In his opening remarks Tuesday in Córdoba, Association 3E founder Claudio Peri called the fact that Interprofesional del Aceite de Oliva Español, the world’s largest olive oil group, has taken on his “tiny” olive oil quality intitiative not just significant, but “a revolution.”
Organizing the annual meeting for the first time, Interprofessional demonstrated its considerable strength, attracting food industry professionals, scientists, educators and press from throughout the world to Córdoba this week for a vigorous program centered around the subject of premium olive oil production, evaluation, application and promotion.
The five-year traveling event has found a stunning stage in Córdoba, the beautiful city in Andalusia heralded for its rich cultural heritage and surrounded by rolling hills of sunflowers and olive groves. At the same time, Spanish olive oil, already the world leader in terms of olive oil production, has staked its claim to lead the charge for higher quality and shape its dialogue.
Spain has its reasons. Suffering from a prolonged pricing crisis, its massive olive oil sector is running out of options. Their tanks filled with the bounty of the second-biggest year ever in terms of olive oil production volume, producers here have been selling their hard-earned product for less than it cost to produce. Most blame an unbalanced and outdated distribution system that places too much influence in the hands of a few powerful distributors, and grocers who use olive oil as a loss leader to draw in customers with unsustainable prices.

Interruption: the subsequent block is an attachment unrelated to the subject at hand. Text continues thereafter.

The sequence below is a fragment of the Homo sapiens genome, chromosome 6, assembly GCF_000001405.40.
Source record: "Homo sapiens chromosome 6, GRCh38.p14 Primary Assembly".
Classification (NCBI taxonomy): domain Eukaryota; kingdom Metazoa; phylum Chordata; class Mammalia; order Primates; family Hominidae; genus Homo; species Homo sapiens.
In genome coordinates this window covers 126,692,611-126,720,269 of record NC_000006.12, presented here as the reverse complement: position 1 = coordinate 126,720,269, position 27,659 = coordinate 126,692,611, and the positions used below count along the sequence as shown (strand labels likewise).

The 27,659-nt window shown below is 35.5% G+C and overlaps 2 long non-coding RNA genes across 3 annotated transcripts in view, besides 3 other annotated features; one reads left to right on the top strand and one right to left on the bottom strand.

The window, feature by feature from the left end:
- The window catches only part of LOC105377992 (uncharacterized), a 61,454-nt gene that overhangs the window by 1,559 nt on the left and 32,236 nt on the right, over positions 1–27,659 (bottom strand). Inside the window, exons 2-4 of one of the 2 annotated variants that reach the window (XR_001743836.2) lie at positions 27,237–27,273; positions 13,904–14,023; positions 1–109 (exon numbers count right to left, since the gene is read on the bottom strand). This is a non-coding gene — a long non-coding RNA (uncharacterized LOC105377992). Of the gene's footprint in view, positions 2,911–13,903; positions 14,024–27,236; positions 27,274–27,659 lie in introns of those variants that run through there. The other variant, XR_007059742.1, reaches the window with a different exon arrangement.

Snubbed by the European Commission that has repeatedly rejected calls for reimbursements for keeping stock in tanks until pricing levels have a chance to improve, the region’s growers also face the expiration of the market-tilting subsidies and a leveling of the field with up-and-coming producers in Chile, Australia and the United States.
Taking on the Beyond Extra Virgin conference is part of a larger and sustained initiative to teach consumers to appreciate the differences between types of olive oil and pay more for higher quality characteristics. As the market giant, Spain has the cultural, scientific and industrial resources to take the leading role in conveying information about olive oil quality to consumers worldwide and it has the most to gain.
Speaking on the conference opening day the strategies director of the Culinary Institute of America, Greg Drescher, explained how his California campus creates value by highlighting premium olive oils with innovative presentations and pairings. Well-known Spanish chef Maria Jose San Roman demonstrated the preparation of her Tapas dishes, dripping with selected regional olive oils, that have made her Alicante restaurant famous.
Speakers on day two of the conference have been sharing research and opinions on consumer perceptions of olive oil quality characteristics and the definition of premium olive oil.